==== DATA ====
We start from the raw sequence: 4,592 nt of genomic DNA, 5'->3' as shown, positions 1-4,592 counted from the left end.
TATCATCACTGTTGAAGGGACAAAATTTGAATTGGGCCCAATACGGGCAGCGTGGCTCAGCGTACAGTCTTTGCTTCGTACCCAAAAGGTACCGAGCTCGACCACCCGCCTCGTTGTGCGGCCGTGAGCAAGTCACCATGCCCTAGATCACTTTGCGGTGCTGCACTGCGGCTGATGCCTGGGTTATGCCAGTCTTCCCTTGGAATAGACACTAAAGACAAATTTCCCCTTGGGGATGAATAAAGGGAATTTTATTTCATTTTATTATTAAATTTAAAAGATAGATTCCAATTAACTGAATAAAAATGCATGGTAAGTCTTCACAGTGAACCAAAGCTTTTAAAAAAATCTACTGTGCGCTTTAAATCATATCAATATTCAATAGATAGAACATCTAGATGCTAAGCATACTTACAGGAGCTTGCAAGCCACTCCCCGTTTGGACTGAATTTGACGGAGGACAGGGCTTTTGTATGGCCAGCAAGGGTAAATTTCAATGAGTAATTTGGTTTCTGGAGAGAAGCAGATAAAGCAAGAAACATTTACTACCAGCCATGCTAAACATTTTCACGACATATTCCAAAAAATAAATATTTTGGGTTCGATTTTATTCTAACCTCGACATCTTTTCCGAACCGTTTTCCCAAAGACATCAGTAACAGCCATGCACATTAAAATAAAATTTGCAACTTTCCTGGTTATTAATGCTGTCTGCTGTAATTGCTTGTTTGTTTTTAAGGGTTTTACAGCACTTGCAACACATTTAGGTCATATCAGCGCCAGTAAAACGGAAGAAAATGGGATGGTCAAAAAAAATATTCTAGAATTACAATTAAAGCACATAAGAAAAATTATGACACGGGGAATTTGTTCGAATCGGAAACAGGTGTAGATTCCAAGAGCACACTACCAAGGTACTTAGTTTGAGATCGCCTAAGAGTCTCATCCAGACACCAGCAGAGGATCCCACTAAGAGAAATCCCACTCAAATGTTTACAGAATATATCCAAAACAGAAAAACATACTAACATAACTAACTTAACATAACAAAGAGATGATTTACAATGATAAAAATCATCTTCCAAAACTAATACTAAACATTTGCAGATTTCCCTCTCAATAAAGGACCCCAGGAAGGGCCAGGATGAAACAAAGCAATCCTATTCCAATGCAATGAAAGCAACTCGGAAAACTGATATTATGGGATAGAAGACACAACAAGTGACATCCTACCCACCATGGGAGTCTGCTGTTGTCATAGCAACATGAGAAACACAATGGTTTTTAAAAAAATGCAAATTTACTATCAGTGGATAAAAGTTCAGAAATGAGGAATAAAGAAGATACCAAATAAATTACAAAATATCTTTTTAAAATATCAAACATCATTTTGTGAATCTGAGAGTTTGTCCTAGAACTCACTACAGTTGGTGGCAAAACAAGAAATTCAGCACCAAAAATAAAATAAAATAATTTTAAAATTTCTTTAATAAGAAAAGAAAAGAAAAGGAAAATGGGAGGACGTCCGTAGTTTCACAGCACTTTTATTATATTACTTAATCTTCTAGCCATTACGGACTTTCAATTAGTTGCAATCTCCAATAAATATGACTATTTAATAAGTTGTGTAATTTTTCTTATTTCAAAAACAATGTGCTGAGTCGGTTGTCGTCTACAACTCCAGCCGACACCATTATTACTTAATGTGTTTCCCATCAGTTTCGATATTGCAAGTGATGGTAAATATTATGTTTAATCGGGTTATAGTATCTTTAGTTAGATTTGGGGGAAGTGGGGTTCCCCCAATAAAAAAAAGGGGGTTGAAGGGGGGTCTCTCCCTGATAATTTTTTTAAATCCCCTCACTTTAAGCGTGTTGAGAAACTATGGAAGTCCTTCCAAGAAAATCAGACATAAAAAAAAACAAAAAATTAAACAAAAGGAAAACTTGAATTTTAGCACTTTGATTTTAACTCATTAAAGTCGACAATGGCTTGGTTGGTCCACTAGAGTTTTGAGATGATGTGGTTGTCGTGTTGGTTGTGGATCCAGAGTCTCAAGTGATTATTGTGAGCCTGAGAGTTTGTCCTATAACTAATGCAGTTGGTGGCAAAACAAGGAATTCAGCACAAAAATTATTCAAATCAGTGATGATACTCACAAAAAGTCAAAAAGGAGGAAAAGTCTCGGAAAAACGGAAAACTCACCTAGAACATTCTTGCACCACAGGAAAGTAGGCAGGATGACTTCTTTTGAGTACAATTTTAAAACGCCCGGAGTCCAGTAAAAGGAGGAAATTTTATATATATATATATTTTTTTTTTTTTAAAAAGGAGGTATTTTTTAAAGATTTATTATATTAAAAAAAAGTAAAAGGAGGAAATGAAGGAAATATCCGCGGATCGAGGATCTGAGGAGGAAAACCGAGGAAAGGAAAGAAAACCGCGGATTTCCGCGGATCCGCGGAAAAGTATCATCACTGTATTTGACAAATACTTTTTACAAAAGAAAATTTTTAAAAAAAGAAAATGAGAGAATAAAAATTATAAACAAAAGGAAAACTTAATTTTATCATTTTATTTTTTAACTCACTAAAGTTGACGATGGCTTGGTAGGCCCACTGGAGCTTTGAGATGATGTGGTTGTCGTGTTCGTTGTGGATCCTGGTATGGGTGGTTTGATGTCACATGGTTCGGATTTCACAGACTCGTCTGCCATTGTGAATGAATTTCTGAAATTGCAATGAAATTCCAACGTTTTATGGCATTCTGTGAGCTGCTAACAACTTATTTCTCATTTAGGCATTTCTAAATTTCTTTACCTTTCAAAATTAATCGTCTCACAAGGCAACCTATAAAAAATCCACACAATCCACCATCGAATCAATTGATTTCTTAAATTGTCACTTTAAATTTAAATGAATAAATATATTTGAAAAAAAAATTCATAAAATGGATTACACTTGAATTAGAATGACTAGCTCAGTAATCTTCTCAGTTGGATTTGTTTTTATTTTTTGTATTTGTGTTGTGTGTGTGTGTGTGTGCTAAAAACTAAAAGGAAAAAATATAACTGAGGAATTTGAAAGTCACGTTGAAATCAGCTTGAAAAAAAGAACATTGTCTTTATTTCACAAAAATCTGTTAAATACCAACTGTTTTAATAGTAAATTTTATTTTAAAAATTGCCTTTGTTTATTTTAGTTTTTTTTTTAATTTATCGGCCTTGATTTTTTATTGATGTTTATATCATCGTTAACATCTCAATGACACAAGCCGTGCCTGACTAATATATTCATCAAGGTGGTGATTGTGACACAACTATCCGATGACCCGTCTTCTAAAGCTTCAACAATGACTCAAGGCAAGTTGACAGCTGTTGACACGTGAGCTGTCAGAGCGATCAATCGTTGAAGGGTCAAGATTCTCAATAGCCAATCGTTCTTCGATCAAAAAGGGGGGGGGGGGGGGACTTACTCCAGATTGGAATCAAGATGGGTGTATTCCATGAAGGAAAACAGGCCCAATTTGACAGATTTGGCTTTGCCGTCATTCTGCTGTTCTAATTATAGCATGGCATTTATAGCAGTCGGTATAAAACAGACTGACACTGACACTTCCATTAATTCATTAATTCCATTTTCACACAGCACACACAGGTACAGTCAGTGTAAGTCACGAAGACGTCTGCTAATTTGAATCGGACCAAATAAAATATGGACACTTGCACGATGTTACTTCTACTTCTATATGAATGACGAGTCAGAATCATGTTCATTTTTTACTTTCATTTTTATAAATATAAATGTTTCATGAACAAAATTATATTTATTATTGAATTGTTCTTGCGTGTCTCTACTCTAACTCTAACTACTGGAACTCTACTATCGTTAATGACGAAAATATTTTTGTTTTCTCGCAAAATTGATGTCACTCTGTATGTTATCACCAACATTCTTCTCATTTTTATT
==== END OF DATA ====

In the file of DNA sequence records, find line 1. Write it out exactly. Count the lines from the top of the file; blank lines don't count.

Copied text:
We start from the raw sequence: 4,592 nt of genomic DNA, 5'->3' as shown, positions 1-4,592 counted from the left end.